In 2013, scientists said that around five out of the millions of invertebrates, including butterflies, were at risk of extinction. These beautiful creatures have shown signs of a significant decline in population and conservationists have been fighting for a law to be implemented to protect butterflies.
The annual Big Butterfly Count in the UK, initiated by the charity called Butterfly Conservation, encourages the public to count the number of butterflies they see over the next three weeks to help conservationists in their work to protect these species. The charity, backed by Sir David Attenborough, who is also its president, said that around two-fifths of British butterflies are under threat.
Why Join in The Big Butterfly Coun
Butterfly Conservation encourages the public to spend at least 15 minutes outside to count the number and type of butterflies and moths they can spot. The annual event is also supported by actress Joanna Lumley and gardener Alan Titchmarsh.
Experts said that the data collected will help scientists understand how climate change and pollution affect insects and gather data from places that sometimes go unrecorded, BBC reported.
Studies show that rare species are at risk of extinction, and common butterflies, such as the small tortoiseshell, have fallen by 79% since 1976. In 2021, the United Kingdom (UK) submitted the lowest average number of butterflies logged at only 150,000 to the Big Butterfly Count. The declining numbers were first observed 13 years ago.
The royals are also participating in the event as Princess Charlotte was seen with a Red Admiral butterfly that she found in their family’s Norfolk home. Butterfly Conservation’s senior survey officer Dr. Zoe Randle said that they at the charity are grateful to the British public for participating in the annual event.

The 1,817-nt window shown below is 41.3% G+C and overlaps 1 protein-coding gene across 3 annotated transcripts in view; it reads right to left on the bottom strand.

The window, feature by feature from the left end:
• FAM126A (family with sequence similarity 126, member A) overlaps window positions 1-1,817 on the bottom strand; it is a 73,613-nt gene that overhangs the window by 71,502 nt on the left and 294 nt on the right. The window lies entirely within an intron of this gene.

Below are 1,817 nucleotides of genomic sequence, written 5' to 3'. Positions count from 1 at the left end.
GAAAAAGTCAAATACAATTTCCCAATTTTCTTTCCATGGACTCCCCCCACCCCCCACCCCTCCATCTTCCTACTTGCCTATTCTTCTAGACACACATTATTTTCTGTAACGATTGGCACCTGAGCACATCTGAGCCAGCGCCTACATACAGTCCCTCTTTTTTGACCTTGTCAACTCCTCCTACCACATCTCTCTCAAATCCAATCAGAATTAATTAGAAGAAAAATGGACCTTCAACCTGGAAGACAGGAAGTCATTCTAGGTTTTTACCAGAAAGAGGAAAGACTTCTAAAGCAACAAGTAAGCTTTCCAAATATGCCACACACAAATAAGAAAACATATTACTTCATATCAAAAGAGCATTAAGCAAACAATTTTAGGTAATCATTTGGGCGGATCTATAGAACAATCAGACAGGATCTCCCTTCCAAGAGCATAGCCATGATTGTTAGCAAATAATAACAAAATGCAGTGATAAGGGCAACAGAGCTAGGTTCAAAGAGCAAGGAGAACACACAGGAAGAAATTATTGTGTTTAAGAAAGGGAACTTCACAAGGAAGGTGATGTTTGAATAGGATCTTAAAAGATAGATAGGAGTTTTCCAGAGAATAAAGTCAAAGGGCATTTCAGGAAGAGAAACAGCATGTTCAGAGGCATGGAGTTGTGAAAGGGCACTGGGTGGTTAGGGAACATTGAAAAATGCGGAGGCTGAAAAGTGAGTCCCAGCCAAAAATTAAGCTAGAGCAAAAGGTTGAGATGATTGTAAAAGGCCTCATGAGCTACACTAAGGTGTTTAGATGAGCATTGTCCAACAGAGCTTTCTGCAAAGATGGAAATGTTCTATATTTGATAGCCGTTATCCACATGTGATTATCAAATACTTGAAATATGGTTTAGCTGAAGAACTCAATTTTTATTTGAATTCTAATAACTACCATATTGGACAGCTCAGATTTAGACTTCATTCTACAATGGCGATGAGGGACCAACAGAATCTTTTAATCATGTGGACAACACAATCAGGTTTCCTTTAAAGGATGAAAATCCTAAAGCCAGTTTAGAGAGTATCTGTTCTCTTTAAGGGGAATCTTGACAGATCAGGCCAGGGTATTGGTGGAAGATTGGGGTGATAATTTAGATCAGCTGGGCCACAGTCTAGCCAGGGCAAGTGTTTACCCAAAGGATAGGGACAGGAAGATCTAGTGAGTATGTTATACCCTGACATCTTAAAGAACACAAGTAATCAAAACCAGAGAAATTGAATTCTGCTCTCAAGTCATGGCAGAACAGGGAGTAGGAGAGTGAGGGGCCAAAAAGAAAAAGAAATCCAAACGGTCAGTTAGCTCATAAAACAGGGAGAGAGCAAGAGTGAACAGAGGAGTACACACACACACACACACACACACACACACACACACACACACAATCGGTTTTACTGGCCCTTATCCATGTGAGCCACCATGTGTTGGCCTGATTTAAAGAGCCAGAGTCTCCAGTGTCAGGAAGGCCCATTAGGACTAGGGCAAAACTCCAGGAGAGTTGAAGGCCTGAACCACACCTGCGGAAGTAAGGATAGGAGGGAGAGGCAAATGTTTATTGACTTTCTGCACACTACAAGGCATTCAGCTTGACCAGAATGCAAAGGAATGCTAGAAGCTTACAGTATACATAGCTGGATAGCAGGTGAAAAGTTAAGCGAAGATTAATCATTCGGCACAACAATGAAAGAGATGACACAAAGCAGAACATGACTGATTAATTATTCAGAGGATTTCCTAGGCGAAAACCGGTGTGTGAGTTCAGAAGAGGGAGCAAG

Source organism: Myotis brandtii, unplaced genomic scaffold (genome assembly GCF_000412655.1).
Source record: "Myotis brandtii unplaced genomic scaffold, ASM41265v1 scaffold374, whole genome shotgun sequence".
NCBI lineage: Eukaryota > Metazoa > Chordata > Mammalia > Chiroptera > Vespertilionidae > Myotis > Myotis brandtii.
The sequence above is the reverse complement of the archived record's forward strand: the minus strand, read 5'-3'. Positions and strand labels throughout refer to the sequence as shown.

The annual Big Butterfly Count is the largest natural history citizen scient project involving insects that provide scientists insights into the current state of butterflies. More so, it could be used as an early warning system that documents how environmental changes affect insects.
The counting event runs from July 15 to Aug. 7 and people are asked to send their findings to the charity’s application or through their special website.
Two butterfly species in South Florida were officially declared extinct in June 2013 after extensive searches conducted for over a decade where they could no longer find the Zestos skipper (Epargyreus zestos oberon) and the rockland grass skipper (Hesperia meskei pinocayo).
Human development in Florida is largely blamed for the destroyed habitats of many species in the area. Residential and commercial development in Florida has been responsible for habit fragmentation and this might also be the same in other places.
Invasive Species and Poorly Managed Pesticides
Florida harbors lots of mosquitos and pesticides used to control them have shown that they could also adversely affect butterflies. Additionally, wildlife managers are worried that invasive species kill butterflies. Some of these species include the fire ants that egg butterfly eggs and caterpillars, as well as the African snail that destroys host-plant vegetation.
Global Warming and Climate Change
Global warming and climate change have been well documented and its effects could sometimes be colder, wetter, or drier weather, which are factors that affect plants and animals that are hard to predict. Some may benefit from it, but most changes in the natural state of global ecosystems negatively affect organisms, including butterflies.